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Long Commutes are Bad for Your Health
May 15, 2012 – People with longer commutes tend to be less active and are at an increased risk of chronic disease, according to a new study from Washington University [Time.com].
The study looked at the commutes and health habits of 4,300 people living in the metropolitan areas of Dallas, Fort Worth, and Austin, Texas. Researchers found that 76 percent of people who worked within five miles of their home averaged at least 30 minutes of moderate-to-vigorous exercise daily. On the other hand, the study found that people who commute 30 miles or longer were less likely to exercise and more likely to be obese, have larger waistlines, and have an increased risk for high blood pressure.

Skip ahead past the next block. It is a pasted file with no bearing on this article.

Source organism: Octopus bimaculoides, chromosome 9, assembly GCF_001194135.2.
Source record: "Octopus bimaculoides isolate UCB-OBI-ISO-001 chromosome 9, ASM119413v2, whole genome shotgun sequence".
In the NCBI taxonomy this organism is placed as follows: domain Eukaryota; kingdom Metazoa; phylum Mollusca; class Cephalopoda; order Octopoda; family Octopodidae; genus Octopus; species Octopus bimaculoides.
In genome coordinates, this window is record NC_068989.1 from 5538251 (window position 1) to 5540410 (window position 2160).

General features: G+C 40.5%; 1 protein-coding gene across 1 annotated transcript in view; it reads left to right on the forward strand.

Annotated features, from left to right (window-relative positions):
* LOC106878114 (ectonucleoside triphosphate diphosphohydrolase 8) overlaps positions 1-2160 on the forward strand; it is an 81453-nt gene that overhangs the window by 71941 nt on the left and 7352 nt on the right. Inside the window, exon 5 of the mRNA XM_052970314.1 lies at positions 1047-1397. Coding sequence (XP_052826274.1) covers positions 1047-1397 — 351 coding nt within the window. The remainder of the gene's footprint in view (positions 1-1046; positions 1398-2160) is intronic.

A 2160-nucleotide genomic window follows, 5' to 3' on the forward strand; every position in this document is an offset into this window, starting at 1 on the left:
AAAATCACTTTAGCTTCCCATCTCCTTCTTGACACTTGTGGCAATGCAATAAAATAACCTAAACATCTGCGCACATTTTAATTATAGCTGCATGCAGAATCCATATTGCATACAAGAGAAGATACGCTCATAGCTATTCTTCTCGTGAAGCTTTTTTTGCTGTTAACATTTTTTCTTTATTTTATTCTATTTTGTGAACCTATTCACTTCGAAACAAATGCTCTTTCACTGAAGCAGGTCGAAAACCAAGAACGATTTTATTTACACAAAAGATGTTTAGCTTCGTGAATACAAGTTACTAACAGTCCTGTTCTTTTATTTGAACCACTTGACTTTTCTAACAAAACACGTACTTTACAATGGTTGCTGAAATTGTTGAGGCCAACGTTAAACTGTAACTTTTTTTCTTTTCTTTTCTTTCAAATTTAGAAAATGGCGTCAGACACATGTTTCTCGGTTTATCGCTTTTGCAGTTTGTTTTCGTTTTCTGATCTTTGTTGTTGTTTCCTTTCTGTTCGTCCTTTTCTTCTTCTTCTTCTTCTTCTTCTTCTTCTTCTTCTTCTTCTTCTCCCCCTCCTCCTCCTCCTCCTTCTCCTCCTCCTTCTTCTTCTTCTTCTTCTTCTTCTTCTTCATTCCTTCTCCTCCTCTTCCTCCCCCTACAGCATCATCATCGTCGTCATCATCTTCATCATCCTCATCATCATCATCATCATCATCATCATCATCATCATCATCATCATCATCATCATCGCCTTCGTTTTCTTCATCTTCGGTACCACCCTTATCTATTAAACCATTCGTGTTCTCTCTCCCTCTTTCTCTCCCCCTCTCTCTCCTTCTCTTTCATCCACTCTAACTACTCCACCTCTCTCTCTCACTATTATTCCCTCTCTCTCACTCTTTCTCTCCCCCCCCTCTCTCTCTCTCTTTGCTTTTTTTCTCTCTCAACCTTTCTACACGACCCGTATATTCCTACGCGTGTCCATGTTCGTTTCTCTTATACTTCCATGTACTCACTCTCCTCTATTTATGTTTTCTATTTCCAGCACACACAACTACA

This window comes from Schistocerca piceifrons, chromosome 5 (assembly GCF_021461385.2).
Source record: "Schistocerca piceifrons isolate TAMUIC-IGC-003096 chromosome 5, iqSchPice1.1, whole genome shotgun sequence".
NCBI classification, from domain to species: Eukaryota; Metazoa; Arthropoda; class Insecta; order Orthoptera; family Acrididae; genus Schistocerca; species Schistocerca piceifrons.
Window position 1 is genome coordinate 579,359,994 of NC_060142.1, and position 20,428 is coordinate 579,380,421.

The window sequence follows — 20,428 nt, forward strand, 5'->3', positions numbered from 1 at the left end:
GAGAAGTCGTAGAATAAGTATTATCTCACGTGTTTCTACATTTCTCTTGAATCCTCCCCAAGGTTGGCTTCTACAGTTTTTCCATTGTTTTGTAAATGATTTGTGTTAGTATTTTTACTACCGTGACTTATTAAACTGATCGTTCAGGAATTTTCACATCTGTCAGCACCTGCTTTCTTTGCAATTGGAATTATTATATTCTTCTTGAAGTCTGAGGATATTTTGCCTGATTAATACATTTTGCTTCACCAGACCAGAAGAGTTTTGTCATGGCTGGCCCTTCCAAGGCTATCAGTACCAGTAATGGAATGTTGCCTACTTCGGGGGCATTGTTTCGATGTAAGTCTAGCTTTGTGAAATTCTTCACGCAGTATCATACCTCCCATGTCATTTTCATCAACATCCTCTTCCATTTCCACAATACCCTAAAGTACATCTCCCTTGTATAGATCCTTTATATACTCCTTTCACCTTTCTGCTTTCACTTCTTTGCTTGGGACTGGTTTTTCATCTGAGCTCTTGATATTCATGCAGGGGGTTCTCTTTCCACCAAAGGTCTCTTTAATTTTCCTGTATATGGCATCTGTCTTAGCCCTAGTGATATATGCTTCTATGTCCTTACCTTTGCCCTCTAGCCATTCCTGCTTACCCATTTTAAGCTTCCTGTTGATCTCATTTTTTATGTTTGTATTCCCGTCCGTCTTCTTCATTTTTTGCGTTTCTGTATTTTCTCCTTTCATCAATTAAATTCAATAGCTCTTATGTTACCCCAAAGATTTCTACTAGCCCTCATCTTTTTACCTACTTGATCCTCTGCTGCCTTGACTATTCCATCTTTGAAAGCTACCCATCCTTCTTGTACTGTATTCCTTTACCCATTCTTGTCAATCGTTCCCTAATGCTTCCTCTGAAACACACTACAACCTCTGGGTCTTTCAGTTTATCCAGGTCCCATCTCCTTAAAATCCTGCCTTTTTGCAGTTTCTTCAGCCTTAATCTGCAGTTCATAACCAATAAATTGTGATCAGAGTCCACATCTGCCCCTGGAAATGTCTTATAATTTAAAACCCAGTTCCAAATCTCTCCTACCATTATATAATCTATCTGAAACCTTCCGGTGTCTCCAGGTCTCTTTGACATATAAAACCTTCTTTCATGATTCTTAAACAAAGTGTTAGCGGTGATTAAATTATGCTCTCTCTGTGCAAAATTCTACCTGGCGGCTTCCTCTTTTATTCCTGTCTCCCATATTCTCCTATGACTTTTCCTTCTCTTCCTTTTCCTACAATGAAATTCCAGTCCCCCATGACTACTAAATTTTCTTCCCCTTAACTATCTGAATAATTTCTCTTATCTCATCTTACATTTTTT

“For many people, the majority of their life is spent sitting behind a wheel, a desk, or a table, and it’s causing major health problems,” says Anthony Slater, performance director at Core Performance. While you may not be able to reroute your commute, you can reduce the amount of time you spend sitting each day. Slater says this can be as simple as taking a walk at a lunch, leaving your desk more often, and engaging in walking meetings. All of these extra steps make an impact and help reduce the risk for chronic illnesses.